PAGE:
A chicken’s way of grooming themselves. This is usually a group activity, so chickens can be seen huddled in groups grooming themselves or each other. They pinch the preening gland, located at the base of their tail, which releases oil they then use to coat their feathers, making them water resistant. Feathers keep chickens insulated and dry when they are upkept, so chickens need to keep their feathers in good shape.

Preening Gland (AKA Uropygial Gland)

A gland located at the base of the chicken’s tail, in front of their tail feathers that secretes a thick, transparent oil when a chicken pinches it with their beak the bird then applies to its feathers through an act called preening.


A female chicken under a year old. Usually describes the period between when a female hen has molted into her adult feathers, but before she starts laying, typically between 15 and 22 weeks old.


A nutritionally complete feed for chickens.


Slang for rooster.


The place a bird sleeps. It can be a perch in the coop, a tree branch outside, or anyting long and slender a bird sleeps on. 


A male chicken of any age (includes cockerel and cock).


A chicken trait that describes the absence of a tail bone and tail. Araucanas are a rumples breed.


Feathers in front of the tail


Noun: Miscellaneous grains and seeds used as a treat for your flock. This is not the same as chicken feed. Scratch can give you flock a burst of energy and keep them warm in winter months as well as lets them utilize their scratching behavior when thrown on the ground in dirt or grass.

Verb: The action of a chicken using their feet to claw at the ground to look for food, such as worms and seeds.


Chicks that have been sorted by gender by anatomical examination within 24 hours after hatching. This is about 90% accurate within the first day (it is difficult to tell sex until chickens are older).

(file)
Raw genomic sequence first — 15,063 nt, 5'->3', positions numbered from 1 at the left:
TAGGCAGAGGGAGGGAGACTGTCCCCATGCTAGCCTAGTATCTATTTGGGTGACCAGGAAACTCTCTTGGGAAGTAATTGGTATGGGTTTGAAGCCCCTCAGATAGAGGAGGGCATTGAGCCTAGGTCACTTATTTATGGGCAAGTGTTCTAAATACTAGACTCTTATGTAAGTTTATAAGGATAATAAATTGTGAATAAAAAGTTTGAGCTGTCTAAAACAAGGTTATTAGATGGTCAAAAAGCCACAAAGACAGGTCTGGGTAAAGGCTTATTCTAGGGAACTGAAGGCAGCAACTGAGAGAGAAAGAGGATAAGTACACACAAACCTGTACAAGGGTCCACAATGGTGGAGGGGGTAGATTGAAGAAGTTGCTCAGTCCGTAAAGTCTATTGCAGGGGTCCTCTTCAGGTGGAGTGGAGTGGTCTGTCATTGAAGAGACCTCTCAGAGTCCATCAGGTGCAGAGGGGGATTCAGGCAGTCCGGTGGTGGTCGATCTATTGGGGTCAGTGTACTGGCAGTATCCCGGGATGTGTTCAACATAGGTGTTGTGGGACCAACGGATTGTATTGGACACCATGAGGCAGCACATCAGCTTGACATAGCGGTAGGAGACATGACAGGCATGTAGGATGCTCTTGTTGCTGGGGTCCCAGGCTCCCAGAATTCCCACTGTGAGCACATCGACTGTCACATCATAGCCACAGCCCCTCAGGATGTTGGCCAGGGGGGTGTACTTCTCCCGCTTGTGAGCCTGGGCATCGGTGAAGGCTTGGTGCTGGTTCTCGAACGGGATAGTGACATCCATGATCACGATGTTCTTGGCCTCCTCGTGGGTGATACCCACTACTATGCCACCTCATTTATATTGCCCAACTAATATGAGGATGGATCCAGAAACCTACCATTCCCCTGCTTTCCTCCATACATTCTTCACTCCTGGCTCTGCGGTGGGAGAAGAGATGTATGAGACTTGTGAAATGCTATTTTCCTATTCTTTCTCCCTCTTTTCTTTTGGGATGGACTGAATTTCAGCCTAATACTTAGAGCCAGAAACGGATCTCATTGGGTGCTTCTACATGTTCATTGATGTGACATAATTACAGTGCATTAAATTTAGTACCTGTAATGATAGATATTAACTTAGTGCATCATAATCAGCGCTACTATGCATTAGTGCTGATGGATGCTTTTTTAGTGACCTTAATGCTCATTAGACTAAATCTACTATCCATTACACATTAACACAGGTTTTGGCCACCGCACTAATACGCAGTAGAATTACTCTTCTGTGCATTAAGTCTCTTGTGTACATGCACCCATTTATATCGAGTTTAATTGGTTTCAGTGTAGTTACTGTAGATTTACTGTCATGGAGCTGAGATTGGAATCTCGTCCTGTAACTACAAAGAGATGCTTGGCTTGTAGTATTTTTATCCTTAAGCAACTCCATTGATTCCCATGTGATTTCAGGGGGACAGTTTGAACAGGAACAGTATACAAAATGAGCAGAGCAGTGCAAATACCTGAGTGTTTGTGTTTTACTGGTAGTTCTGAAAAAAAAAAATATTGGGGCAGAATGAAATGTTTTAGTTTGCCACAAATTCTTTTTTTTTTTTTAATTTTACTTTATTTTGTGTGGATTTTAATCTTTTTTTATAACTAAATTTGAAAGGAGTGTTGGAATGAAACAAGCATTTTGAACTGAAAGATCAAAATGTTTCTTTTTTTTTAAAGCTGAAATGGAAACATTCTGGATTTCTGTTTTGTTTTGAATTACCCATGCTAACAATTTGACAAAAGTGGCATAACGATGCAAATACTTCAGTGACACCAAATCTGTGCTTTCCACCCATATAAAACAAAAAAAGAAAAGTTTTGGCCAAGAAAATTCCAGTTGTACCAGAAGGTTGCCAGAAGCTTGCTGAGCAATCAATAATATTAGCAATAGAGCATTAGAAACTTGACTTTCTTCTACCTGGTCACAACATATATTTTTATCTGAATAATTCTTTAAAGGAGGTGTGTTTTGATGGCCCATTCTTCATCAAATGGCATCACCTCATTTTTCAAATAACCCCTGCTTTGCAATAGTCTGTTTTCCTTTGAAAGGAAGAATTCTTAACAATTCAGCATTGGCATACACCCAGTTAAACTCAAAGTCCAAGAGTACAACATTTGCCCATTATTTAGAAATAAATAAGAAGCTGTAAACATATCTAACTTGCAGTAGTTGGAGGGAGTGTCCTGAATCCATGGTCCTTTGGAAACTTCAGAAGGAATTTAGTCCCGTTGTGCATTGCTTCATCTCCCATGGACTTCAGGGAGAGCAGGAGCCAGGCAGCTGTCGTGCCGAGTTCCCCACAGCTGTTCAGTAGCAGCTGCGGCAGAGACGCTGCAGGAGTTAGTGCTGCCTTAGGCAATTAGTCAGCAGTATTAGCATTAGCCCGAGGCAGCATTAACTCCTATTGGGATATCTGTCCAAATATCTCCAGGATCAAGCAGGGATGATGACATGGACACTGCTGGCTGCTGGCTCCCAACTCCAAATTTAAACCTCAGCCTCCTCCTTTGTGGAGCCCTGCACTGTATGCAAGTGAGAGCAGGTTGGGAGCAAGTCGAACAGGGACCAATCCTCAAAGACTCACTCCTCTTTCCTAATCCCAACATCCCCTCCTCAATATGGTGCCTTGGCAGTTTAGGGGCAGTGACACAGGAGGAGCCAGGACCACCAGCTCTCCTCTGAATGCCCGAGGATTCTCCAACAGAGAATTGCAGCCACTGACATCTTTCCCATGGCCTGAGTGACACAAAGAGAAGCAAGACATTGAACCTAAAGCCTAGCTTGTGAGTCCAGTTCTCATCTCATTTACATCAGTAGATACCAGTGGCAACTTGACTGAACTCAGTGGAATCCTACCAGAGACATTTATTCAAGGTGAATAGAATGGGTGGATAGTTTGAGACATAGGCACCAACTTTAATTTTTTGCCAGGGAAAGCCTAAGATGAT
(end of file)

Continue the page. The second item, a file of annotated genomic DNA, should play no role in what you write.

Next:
The process of identifying a chicken’s gender. There are many ways to do this but it is extremely difficult to be accurate after the first day after hatch until the chicken matures and shows developmental signs of gender.


The bottom part of a chicken’s leg, above the foot. 


The pair of long, curving feathers on a full-grown rooster’s tail. 

Sour Crop

A yeast infection of the crop caused by Candida albicans.


A sharp, horn-like protrusion that can grow on the legs of chickens (usually roosters) which is used for fighting and self-defense.


Generally the way roosters approach a hen with whom they want to mate; a tall, proud gait.

Submissive Squat

The posture a mature hen takes when approached by a rooster or when approached by a person with their hand extended. She crouches down and spreads her wings to balance and lowers her tail for the rooster to “tread” her.


A mating ritual of a rooster in which the rooster repeats a call (a food call usually) and stomps his feet while he picks up food or sticks and drops it for his prospective mate.


The way a rooster prepares to mate a hen, which resembles a piggy-back ride. He stands on her back, holds her neck feathers with his beak and steadies himself with his feet.

Vent Pecking

An abnormal behavior in chickens where one chicken will peck at another chicken’s vent, causing damage to the surrounding skin and underlying tissue. If your chicken is being picked on, isolate them, treat with an antibacterial spray or Blue-Kote and let them heal. Typically, with vent injuries you want to interrupt the hen’s egg laying cycle as not to worsen the vent’s condition. To do this, keep your chicken in a dark room for a couple days (bathrooms work great). To prevent vent pecking or other negative pecking behaviors, make sure your chickens are not crowded, have lots of enrichment activities to keep them busy, and remove hens from the flock with irritation or injury to the vent until they have healed.


The opening to the cloaca form which droppings and eggs emerge. Located under the chicken’s tail.


Red flaps of skin located under a chicken’s beak and chin.


See “Drinker.”


The action of a chick during hatch as it chips away at the shell in a circular manner with its egg tooth.